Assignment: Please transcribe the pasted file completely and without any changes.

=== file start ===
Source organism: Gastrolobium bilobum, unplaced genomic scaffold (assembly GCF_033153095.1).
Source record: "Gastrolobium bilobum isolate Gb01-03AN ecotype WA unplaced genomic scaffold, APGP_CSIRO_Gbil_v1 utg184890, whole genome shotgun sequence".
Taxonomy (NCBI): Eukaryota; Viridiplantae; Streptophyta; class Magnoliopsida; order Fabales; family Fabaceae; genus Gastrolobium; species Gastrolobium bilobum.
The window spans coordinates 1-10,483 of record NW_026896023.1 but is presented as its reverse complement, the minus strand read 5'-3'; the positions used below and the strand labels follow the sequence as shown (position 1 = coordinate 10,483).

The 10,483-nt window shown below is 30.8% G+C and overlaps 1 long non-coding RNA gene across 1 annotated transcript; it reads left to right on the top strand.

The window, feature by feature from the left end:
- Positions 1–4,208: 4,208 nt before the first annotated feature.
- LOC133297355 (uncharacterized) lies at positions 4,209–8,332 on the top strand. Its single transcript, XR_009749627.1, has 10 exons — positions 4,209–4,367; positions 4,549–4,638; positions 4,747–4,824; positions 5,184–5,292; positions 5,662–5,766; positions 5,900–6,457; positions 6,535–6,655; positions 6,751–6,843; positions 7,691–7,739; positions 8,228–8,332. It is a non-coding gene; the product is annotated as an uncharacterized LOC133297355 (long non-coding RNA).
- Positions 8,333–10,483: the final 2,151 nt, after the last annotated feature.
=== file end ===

Source organism: Gastrolobium bilobum, unplaced genomic scaffold (assembly GCF_033153095.1).
Source record: "Gastrolobium bilobum isolate Gb01-03AN ecotype WA unplaced genomic scaffold, APGP_CSIRO_Gbil_v1 utg184890, whole genome shotgun sequence".
Taxonomy (NCBI): Eukaryota; Viridiplantae; Streptophyta; class Magnoliopsida; order Fabales; family Fabaceae; genus Gastrolobium; species Gastrolobium bilobum.
The window spans coordinates 1-10,483 of record NW_026896023.1 but is presented as its reverse complement, the minus strand read 5'-3'; the positions used below and the strand labels follow the sequence as shown (position 1 = coordinate 10,483).

The 10,483-nt window shown below is 30.8% G+C and overlaps 1 long non-coding RNA gene across 1 annotated transcript; it reads left to right on the top strand.

The window, feature by feature from the left end:
- Positions 1–4,208: 4,208 nt before the first annotated feature.
- LOC133297355 (uncharacterized) lies at positions 4,209–8,332 on the top strand. Its single transcript, XR_009749627.1, has 10 exons — positions 4,209–4,367; positions 4,549–4,638; positions 4,747–4,824; positions 5,184–5,292; positions 5,662–5,766; positions 5,900–6,457; positions 6,535–6,655; positions 6,751–6,843; positions 7,691–7,739; positions 8,228–8,332. It is a non-coding gene; the product is annotated as an uncharacterized LOC133297355 (long non-coding RNA).
- Positions 8,333–10,483: the final 2,151 nt, after the last annotated feature.